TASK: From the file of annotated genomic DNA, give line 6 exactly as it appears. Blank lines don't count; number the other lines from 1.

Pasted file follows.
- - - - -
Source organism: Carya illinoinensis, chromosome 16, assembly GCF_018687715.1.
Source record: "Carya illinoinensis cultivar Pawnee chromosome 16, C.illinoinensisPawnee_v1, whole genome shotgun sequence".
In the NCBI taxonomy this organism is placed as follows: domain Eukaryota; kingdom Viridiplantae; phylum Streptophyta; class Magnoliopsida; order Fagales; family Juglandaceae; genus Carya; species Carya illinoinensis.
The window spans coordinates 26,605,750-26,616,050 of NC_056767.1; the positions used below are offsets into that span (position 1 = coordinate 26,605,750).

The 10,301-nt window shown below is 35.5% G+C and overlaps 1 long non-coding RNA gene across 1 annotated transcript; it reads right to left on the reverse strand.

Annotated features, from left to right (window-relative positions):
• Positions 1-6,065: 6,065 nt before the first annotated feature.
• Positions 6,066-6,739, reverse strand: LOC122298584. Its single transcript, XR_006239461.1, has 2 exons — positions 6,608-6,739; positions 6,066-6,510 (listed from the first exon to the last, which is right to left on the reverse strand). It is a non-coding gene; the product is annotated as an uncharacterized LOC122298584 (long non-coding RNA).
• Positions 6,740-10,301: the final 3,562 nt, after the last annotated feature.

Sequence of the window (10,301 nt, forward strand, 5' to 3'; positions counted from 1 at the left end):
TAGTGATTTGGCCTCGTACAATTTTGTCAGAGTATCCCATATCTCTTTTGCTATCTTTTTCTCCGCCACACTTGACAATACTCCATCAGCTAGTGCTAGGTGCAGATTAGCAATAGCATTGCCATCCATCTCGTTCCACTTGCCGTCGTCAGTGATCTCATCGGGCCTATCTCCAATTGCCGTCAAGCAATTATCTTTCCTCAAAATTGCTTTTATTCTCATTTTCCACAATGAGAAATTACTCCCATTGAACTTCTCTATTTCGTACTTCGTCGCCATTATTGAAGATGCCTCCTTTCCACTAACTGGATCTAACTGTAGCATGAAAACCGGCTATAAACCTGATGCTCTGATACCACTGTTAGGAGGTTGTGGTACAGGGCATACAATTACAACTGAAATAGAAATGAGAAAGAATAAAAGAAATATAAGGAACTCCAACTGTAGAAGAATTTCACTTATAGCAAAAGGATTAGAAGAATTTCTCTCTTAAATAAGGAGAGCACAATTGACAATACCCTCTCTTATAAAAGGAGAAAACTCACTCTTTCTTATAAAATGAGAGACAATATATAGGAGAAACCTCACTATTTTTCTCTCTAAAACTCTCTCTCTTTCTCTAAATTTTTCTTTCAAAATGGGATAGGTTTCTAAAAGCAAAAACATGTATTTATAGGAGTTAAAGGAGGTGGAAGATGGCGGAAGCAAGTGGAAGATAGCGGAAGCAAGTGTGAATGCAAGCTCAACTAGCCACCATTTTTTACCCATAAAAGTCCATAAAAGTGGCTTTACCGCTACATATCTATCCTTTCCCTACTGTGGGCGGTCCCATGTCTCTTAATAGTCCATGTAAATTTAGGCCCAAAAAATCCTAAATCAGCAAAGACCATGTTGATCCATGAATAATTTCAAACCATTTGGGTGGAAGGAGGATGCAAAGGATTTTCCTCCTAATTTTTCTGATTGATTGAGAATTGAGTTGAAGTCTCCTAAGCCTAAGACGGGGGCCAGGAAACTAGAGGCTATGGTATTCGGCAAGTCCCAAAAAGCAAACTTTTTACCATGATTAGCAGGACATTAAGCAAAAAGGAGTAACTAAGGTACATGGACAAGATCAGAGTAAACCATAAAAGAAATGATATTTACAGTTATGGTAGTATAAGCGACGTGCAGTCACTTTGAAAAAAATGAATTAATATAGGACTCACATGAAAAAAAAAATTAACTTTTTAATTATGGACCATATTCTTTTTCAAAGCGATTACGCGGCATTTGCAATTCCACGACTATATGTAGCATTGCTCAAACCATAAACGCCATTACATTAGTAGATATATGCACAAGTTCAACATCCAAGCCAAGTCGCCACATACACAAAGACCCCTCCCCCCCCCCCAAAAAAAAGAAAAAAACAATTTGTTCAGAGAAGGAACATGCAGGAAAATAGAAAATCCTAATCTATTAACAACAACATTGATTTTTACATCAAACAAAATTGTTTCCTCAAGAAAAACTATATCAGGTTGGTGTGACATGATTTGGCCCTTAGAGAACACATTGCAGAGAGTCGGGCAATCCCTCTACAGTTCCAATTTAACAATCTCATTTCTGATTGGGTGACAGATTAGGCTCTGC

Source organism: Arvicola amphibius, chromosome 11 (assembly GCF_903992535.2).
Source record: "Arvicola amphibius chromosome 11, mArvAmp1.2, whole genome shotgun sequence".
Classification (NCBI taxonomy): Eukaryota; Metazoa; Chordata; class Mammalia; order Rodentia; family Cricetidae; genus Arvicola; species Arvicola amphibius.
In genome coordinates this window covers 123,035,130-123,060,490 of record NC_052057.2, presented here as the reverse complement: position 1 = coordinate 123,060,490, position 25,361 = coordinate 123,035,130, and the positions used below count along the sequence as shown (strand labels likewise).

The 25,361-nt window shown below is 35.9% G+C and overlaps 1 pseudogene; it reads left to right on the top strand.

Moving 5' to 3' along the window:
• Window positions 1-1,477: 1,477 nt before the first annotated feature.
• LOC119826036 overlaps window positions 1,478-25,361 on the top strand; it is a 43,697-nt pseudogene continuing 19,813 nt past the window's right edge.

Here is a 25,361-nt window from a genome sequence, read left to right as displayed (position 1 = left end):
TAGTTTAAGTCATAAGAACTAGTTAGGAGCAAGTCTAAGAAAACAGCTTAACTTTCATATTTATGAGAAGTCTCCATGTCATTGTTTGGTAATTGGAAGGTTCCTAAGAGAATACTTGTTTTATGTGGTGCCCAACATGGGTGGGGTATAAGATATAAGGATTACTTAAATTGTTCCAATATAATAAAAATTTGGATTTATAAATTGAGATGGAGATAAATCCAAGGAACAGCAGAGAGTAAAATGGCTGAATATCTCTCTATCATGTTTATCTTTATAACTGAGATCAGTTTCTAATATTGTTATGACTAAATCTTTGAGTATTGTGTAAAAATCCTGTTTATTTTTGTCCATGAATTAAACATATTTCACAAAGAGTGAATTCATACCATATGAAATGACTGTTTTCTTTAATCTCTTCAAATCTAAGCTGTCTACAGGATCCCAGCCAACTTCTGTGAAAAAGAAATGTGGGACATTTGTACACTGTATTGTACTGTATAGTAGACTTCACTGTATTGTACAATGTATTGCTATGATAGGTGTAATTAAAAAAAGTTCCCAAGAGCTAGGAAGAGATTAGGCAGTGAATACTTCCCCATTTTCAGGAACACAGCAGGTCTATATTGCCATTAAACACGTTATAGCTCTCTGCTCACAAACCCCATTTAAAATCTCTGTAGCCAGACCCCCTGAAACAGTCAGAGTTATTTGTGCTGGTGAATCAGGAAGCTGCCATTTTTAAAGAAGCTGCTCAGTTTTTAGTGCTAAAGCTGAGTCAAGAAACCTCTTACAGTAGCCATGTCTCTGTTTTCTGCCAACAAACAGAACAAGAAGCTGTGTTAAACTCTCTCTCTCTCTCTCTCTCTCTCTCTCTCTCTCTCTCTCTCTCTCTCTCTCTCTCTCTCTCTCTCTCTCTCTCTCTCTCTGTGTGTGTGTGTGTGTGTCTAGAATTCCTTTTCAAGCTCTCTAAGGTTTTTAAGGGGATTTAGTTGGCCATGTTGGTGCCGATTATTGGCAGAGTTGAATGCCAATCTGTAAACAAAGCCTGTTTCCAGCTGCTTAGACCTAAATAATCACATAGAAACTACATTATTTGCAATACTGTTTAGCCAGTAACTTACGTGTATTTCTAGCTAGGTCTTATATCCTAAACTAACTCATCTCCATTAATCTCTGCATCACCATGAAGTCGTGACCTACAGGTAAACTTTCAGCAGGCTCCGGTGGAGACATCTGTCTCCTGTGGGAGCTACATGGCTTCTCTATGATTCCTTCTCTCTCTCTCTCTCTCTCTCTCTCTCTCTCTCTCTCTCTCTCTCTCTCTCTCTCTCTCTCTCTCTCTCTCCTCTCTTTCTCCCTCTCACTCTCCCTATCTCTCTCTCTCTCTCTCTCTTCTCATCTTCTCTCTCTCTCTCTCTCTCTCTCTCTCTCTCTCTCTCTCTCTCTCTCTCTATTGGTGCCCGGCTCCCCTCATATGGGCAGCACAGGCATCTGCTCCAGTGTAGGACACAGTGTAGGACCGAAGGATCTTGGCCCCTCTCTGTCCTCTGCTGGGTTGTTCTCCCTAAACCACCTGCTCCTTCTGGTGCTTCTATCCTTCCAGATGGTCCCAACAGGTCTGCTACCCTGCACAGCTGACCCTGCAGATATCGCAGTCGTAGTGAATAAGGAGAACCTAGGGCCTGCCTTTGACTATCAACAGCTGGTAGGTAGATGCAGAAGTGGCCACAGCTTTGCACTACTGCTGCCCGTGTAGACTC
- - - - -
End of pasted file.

Annotated features, from left to right (window-relative positions):